I'm just wondering if there is further documentation on the allowed syntax and operation of the << select where( insert condition here ) message (or << Get Rows Where()) that you can send to a datatable in JSL.
For me, this represents one of the more powerful features of the JSL scripting language and allows the user to accomplish a wide range of tasks with a single line of code.
However, I feel there is a need to further explain its operation (i.e. is the condition specified in the brackets run for each row, etc.) and allowable syntax. It just seems that a user has to build up knowledge of what works for a specific task rather than intuitively knowing what is possible for a lot of cases.
I'd give MATLAB's logical indexing functionality as an example where there are clear rules as allowable syntax, and where you can intuitively input conditions to get the matches you are looking for.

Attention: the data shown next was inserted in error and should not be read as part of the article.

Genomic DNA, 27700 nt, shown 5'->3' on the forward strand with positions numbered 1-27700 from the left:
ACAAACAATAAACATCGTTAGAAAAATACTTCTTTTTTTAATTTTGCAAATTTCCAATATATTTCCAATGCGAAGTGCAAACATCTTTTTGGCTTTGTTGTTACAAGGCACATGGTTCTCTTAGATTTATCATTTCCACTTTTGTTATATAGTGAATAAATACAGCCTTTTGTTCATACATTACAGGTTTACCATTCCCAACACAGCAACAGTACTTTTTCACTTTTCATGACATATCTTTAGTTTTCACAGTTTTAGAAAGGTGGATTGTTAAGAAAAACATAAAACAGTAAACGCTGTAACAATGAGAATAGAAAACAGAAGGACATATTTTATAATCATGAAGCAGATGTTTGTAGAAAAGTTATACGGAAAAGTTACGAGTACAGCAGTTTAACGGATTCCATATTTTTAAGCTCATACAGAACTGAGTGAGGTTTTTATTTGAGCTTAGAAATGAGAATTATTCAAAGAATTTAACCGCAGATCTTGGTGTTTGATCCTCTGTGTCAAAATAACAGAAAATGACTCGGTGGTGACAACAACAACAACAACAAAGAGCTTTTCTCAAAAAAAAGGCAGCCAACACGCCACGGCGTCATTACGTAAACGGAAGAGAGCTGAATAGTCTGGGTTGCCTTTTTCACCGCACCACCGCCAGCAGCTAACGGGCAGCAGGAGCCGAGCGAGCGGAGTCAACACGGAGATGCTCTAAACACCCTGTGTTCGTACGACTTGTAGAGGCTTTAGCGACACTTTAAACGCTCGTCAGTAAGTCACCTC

Just wanted to start a discussion on this. Feel free to add.
I agree that these messages are powerful and make scripting much easier than it would be without them.
Their syntax and usage is straightforward. These messages take Boolean arguments. Any expression that evaluates to true or false is valid. Also, any numerical result will work, where 0 is interpreted as false and any other value is interpreted as true. The expression is evaluated row-wise, substituting the column reference in the expression with the value for that column in the current row.
Using Big Class as an example, you select all female observations with Current Data Table() << Select Where( :sex == "F" ). In this case, the column reference is literal. If you are using a column reference stored in a variable instead, then you must append "" after the column name. So my example would become col = Column( "sex" ); Current Data Table() << Select Where( :col == "F" ).
Of course the Boolean expression could select on multiple criteria by using other logical functions, as in Current Data Table() << Select Where( :sex == "F" & :age == 12 ).
That is really about all there is to it.